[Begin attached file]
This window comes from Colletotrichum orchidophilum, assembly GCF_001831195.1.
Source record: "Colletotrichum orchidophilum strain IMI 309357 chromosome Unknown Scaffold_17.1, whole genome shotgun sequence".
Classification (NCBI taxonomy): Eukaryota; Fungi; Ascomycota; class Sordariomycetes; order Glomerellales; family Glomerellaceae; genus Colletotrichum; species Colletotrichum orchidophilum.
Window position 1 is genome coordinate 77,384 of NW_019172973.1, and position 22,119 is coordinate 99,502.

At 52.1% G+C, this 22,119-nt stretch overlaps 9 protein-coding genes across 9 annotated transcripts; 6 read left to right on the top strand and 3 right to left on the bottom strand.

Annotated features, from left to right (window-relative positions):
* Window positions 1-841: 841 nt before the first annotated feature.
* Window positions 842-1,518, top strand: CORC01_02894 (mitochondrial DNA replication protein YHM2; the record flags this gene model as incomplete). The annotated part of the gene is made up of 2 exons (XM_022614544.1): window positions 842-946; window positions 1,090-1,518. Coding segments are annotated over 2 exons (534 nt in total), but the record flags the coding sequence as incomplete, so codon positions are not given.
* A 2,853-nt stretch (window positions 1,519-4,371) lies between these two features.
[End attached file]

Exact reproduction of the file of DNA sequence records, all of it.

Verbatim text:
This window comes from Colletotrichum orchidophilum, assembly GCF_001831195.1.
Source record: "Colletotrichum orchidophilum strain IMI 309357 chromosome Unknown Scaffold_17.1, whole genome shotgun sequence".
Classification (NCBI taxonomy): Eukaryota; Fungi; Ascomycota; class Sordariomycetes; order Glomerellales; family Glomerellaceae; genus Colletotrichum; species Colletotrichum orchidophilum.
Window position 1 is genome coordinate 77,384 of NW_019172973.1, and position 22,119 is coordinate 99,502.

At 52.1% G+C, this 22,119-nt stretch overlaps 9 protein-coding genes across 9 annotated transcripts; 6 read left to right on the top strand and 3 right to left on the bottom strand.

Annotated features, from left to right (window-relative positions):
* Window positions 1-841: 841 nt before the first annotated feature.
* Window positions 842-1,518, top strand: CORC01_02894 (mitochondrial DNA replication protein YHM2; the record flags this gene model as incomplete). The annotated part of the gene is made up of 2 exons (XM_022614544.1): window positions 842-946; window positions 1,090-1,518. Coding segments are annotated over 2 exons (534 nt in total), but the record flags the coding sequence as incomplete, so codon positions are not given.
* A 2,853-nt stretch (window positions 1,519-4,371) lies between these two features.